So while his Chechen birth gave him an identity as a Chechen/Chechen American and a Muslim, his most immediate personal concern apparently was “career and money.”

And over that issue, it seems to me, we Americans, who forfuckingever now have been perfectly complacent with our system of haves and have-nots that eats its own young, should be surprised — and probably thankful — that justifiably chronically angry young men of all identities in the United States aren’t blowing shit up all over the fucking place.

P.S. I have to note that while I find the pervasive presence of surveillance cameras in public to pose real threats to privacy, and to create an oppressive, Big-Brother-like atmosphere, one has to be impressed, I think, by the swiftness with which the apparent perpetrators of Monday’s terrorist attack on the Boston Marathon were identified by law-enforcement officials.

Once the FBI released the surveillance-camera images of the two suspects yesterday, it was just a matter of time before they were identified as the Tsarnaev brothers.

Update: I want to be accurate, so let me clarify: Apparently the Tsarnaev brothers might have come to the United States from Dagestan, which borders Chechnya, and the brothers are (well, one is and one was…), according to media reports, “ethnic Chechens.” I am not certain of the exact nation of the brothers’ birth, but apparently they were born in one or both of the two neighboring nations of Chechnya and Dagestan.

Per Wikipedia, Dagestan has a population of about 3 million and, like Chechnya, its primary religion is Sunni Islam.

From Wiki, here is a map of Chechnya and Dagestan:

And here is a map of the larger area, known as the North Caucasus:

File:Chechnya and Caucasus.png

Second update: According to NBC News, Dzhokhar Tsarnaev was born in Kyrgyzstan and became a U.S. citizen on Sept. 11 of last year, and Tamerlan Tsarnaev, who was married to a U.S. citizen and had hoped to become a U.S. citizen himself, was born in Russia. The Associated Press reports that

Dzhokhar’s page on the Russian social networking site Vkontakte says that before moving to the United States, he attended School No. 1 in Makhachkala, the capital of Dagestan, a predominantly Muslim republic in Russia’s North Caucasus that has become an epicenter of the Islamic insurgency that spilled over from Chechnya. On the site, he describes himself as speaking Chechen as well as English and Russian.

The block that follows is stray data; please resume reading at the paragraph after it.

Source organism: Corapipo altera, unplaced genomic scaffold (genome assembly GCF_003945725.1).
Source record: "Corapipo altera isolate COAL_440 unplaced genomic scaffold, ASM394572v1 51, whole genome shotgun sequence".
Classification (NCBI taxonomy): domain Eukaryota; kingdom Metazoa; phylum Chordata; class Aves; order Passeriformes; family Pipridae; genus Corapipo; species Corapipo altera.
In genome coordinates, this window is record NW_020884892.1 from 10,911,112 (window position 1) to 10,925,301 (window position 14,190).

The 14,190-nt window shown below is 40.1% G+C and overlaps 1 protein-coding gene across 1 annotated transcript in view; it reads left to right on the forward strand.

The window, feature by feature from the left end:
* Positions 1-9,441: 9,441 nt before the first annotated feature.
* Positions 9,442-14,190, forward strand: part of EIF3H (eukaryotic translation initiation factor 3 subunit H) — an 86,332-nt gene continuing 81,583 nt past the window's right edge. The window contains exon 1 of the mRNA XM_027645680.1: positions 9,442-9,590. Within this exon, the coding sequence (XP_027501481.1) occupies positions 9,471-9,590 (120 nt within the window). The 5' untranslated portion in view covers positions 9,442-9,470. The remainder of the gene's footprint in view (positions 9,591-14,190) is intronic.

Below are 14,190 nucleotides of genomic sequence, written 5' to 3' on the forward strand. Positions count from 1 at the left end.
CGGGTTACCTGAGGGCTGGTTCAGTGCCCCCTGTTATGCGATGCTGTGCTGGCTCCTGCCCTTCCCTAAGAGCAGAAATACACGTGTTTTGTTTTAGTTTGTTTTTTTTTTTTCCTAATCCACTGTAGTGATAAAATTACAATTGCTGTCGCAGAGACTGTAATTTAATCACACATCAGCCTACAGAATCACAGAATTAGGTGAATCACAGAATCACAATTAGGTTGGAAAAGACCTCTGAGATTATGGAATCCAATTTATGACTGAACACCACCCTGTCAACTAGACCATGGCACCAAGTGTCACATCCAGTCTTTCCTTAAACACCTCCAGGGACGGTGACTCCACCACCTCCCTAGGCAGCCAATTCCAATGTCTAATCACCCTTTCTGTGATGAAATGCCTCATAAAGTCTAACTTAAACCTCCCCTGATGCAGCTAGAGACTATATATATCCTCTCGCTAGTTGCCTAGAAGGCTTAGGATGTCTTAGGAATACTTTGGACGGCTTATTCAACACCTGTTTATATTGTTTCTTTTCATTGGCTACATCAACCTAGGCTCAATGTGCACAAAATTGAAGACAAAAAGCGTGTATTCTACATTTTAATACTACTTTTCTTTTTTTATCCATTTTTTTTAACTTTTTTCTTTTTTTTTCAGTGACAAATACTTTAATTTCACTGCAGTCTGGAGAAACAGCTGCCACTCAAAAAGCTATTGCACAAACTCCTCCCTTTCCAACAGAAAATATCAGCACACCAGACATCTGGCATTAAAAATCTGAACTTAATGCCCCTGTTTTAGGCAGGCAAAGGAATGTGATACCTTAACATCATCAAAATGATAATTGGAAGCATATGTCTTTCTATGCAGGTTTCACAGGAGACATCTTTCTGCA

The same AP story also reports that the two brothers “had come to the United States about 10 years ago from a Russian region near Chechnya [Dagestan, I presume], according to an uncle, Ruslan Tsarni of Montgomery Village, Md. They had two sisters. As kids they rode bikes and skateboards on quiet Norfolk Street in Cambridge, Mass.”

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Our national Rorschach test results

Updated below

NorthJersey.com image

We didn’t have just a bombing in Boston yesterday, did we? We had a national Rorschach test, didn’t we? We have seen what we have been predisposed to see, haven’t we?

The folks at Westboro Baptist Church say that yesterday’s terrorist attack in Boston was God’s punishment for Massachusetts’ having instituted same-sex marriage. I guess that would be God’s very delayed reaction, since Massachusetts instituted same-sex marriage way back in 2004.

Sadly and pathetically, police have questioned a 20-year-old man from Saudi Arabia attending school in Boston apparently primarily because he was At the Boston Marathon While Arab. Reportedly a bystander who had appointed himself a modern-day Paul Revere tackled the Arab man, who apparently looked suspicious! because he was an Arab-looking man running away from the blasts — go figure! I mean, the normal human response would be to run toward the blasts, into harm’s way, right? And what was an Arab man doing at the Boston Marathon anyway?

(The young Arab man’s roommate says that he’s very most likely innocent. I have to agree. This very most likely is a case of racial profiling, it seems to me. I hope that the Paul Revere who tackled the Arab man is brought to justice — that he at least is sued by the Arab man, if not also criminally prosecuted for the apparent assault and battery.)

Conspiracy theorist Alex Jones (another paranoid, right-leaning white man) has posited that the U.S. government perpetrated the bombings in order to discredit and oppress the members of the so-called “tea party” and like-minded individuals.

Never mind that such a so-called “false-flag” operation would be incredibly difficult to pull off. Who would be willing to perpetrate it, knowing that he (or she) might be caught and prosecuted one day? And who would order it to be done, knowing that he or she also might be caught and prosecuted one day? Think of the number of people who would have to cooperate in such an operation. How would you ensure that none of them ever talked?

And never mind that the “tea party” peaked a long time ago and today is a but a shadow of its former self. You would go that far to try to weaken or destroy the “tea party” or any other political group only if it actually had a lot of power and influence.

That the wingnuts pre-emptively claim that yesterday’s terrorist attack is only being blamed on the wingnuts in order to discredit the wingnuts does not mean, of course, that homegrown wingnuts did not perpetrate the crime.

Taken all together, it sure looks like homegrown wingnutty terrorism to me.

Besides being Tax Day, yesterday also was Patriots’ Day, a day that is obscure here in California but that is big in Massachusetts and in Maine. (Indeed, the Boston Marathon is held in conjunction with Patriots’ Day.)

Patriots’ Day is celebrated on the third Monday in April. It was on Patriots’ Day in 1995 that homegrown wingnutty terrorist Timothy McVeigh, a disaffected young white man (if we want to do any racial profiling…), bombed the federal building in Oklahoma City.